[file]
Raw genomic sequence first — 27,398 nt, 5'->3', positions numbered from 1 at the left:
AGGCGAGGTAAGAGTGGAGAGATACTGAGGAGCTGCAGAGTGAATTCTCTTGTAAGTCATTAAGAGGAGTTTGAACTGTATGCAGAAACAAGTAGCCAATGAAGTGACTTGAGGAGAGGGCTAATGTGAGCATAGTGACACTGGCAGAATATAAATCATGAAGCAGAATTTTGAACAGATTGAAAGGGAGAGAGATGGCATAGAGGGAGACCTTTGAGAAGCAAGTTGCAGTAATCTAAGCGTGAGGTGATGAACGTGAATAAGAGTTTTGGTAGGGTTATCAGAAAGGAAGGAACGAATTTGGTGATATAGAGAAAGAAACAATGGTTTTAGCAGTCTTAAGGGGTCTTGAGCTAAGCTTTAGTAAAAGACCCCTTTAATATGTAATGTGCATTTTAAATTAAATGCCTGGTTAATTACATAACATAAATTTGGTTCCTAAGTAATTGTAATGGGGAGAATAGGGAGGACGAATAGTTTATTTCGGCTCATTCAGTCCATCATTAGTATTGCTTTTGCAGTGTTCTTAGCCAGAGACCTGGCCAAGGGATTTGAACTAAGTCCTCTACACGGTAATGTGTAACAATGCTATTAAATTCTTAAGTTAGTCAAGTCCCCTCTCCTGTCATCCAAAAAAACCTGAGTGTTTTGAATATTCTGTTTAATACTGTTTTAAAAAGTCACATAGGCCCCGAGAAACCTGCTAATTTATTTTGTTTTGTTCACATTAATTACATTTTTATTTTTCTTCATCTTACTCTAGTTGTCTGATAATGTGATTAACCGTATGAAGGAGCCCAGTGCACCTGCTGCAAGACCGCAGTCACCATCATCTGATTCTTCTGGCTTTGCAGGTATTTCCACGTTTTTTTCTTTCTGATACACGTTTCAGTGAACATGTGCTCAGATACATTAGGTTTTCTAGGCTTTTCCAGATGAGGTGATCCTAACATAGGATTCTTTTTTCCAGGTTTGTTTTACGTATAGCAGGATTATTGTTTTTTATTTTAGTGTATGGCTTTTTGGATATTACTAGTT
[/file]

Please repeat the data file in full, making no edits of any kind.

Raw genomic sequence first — 27,398 nt, 5'->3', positions numbered from 1 at the left:
AGGCGAGGTAAGAGTGGAGAGATACTGAGGAGCTGCAGAGTGAATTCTCTTGTAAGTCATTAAGAGGAGTTTGAACTGTATGCAGAAACAAGTAGCCAATGAAGTGACTTGAGGAGAGGGCTAATGTGAGCATAGTGACACTGGCAGAATATAAATCATGAAGCAGAATTTTGAACAGATTGAAAGGGAGAGAGATGGCATAGAGGGAGACCTTTGAGAAGCAAGTTGCAGTAATCTAAGCGTGAGGTGATGAACGTGAATAAGAGTTTTGGTAGGGTTATCAGAAAGGAAGGAACGAATTTGGTGATATAGAGAAAGAAACAATGGTTTTAGCAGTCTTAAGGGGTCTTGAGCTAAGCTTTAGTAAAAGACCCCTTTAATATGTAATGTGCATTTTAAATTAAATGCCTGGTTAATTACATAACATAAATTTGGTTCCTAAGTAATTGTAATGGGGAGAATAGGGAGGACGAATAGTTTATTTCGGCTCATTCAGTCCATCATTAGTATTGCTTTTGCAGTGTTCTTAGCCAGAGACCTGGCCAAGGGATTTGAACTAAGTCCTCTACACGGTAATGTGTAACAATGCTATTAAATTCTTAAGTTAGTCAAGTCCCCTCTCCTGTCATCCAAAAAAACCTGAGTGTTTTGAATATTCTGTTTAATACTGTTTTAAAAAGTCACATAGGCCCCGAGAAACCTGCTAATTTATTTTGTTTTGTTCACATTAATTACATTTTTATTTTTCTTCATCTTACTCTAGTTGTCTGATAATGTGATTAACCGTATGAAGGAGCCCAGTGCACCTGCTGCAAGACCGCAGTCACCATCATCTGATTCTTCTGGCTTTGCAGGTATTTCCACGTTTTTTTCTTTCTGATACACGTTTCAGTGAACATGTGCTCAGATACATTAGGTTTTCTAGGCTTTTCCAGATGAGGTGATCCTAACATAGGATTCTTTTTTCCAGGTTTGTTTTACGTATAGCAGGATTATTGTTTTTTATTTTAGTGTATGGCTTTTTGGATATTACTAGTT